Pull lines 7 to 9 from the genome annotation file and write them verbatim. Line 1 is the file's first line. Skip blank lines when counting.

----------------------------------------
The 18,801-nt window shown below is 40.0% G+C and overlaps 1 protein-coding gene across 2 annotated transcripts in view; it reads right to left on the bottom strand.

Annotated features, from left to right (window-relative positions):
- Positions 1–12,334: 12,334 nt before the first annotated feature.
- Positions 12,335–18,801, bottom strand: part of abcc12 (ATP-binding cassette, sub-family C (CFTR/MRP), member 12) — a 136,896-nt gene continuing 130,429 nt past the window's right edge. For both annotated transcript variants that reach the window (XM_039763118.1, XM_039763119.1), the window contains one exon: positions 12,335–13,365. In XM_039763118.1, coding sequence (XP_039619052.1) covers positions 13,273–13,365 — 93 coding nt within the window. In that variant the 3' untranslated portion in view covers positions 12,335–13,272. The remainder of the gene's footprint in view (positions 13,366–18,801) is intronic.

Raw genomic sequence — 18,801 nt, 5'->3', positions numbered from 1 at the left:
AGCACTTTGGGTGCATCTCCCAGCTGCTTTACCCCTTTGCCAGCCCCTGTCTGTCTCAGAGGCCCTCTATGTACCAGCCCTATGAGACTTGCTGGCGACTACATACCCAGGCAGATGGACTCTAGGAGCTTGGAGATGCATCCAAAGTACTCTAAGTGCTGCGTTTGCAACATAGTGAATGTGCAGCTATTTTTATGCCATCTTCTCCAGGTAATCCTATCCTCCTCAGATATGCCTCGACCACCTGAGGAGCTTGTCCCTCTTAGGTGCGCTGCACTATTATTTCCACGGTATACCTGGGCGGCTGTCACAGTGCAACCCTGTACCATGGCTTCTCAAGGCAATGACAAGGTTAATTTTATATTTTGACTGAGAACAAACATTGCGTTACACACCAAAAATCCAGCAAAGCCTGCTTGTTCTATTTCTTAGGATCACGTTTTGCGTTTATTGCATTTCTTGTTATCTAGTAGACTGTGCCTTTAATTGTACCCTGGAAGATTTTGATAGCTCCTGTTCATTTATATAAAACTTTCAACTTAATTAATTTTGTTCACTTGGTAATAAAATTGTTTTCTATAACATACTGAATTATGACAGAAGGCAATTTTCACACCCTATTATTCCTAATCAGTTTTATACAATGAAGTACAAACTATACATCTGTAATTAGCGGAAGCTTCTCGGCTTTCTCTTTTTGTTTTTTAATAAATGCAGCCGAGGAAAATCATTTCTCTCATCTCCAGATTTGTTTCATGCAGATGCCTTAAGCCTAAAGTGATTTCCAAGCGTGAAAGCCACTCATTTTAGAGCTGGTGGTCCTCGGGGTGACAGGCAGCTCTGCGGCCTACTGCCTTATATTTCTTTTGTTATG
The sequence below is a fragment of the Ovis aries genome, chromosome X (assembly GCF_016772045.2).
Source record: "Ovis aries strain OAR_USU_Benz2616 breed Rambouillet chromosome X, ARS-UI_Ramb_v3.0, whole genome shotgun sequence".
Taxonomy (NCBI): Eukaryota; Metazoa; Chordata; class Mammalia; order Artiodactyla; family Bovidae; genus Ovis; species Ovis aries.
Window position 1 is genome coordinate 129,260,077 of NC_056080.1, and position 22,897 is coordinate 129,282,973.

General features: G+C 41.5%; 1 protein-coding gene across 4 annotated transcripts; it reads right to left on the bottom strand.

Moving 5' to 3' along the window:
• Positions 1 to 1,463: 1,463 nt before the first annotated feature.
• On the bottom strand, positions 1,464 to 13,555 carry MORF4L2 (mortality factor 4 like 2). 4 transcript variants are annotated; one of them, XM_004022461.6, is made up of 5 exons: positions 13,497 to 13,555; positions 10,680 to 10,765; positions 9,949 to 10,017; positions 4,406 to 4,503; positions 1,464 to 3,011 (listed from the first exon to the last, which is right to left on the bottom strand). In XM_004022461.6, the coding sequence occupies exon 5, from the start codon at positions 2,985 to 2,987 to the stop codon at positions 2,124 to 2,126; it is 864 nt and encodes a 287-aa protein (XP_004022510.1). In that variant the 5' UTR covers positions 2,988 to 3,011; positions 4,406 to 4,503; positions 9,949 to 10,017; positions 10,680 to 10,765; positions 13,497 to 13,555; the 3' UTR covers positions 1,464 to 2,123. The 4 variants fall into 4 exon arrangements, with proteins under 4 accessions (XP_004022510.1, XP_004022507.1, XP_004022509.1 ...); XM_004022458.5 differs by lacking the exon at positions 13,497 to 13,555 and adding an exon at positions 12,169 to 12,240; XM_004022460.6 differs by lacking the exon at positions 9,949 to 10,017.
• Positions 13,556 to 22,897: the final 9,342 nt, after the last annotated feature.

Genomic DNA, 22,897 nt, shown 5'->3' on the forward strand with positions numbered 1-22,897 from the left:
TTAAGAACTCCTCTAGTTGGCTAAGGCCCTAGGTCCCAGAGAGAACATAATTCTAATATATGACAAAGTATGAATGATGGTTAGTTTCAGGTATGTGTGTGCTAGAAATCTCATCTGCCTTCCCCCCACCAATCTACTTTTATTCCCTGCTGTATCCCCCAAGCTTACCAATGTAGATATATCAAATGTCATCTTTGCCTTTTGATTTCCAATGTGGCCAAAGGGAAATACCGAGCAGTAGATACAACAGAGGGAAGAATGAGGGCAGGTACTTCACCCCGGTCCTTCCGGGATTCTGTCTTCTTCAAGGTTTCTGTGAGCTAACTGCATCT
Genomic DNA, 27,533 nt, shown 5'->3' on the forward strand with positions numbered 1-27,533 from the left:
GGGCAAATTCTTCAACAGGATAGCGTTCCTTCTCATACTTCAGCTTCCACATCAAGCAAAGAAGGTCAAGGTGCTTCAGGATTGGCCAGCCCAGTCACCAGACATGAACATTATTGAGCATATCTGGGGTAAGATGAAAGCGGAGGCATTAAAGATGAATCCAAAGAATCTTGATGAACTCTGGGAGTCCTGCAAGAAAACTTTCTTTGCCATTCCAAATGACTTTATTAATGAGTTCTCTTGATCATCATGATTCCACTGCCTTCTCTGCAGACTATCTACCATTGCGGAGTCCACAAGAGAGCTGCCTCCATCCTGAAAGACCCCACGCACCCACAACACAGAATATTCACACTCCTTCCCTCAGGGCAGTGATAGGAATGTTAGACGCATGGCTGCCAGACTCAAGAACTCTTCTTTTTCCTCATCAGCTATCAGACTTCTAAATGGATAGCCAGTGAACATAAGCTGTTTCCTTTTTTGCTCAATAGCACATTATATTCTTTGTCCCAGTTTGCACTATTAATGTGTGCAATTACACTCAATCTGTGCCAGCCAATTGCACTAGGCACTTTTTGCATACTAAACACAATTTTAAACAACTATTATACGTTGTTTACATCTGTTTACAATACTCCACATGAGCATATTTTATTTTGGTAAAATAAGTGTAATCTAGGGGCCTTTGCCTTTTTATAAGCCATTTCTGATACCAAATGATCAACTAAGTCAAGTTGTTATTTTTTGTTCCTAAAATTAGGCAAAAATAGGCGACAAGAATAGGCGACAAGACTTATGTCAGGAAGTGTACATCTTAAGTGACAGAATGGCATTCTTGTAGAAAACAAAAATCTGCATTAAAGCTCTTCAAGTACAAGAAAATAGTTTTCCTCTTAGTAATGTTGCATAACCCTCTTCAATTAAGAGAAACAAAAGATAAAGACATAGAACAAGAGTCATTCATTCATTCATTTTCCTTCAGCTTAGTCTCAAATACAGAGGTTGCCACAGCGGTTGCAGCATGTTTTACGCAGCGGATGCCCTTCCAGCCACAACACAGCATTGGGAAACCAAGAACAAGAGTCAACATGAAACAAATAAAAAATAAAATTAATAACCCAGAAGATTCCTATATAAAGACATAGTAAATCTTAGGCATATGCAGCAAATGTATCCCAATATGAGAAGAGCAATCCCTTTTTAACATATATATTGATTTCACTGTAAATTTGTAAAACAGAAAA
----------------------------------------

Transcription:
The sequence below is a fragment of the Ovis aries genome, chromosome X (assembly GCF_016772045.2).
Source record: "Ovis aries strain OAR_USU_Benz2616 breed Rambouillet chromosome X, ARS-UI_Ramb_v3.0, whole genome shotgun sequence".
Taxonomy (NCBI): Eukaryota; Metazoa; Chordata; class Mammalia; order Artiodactyla; family Bovidae; genus Ovis; species Ovis aries.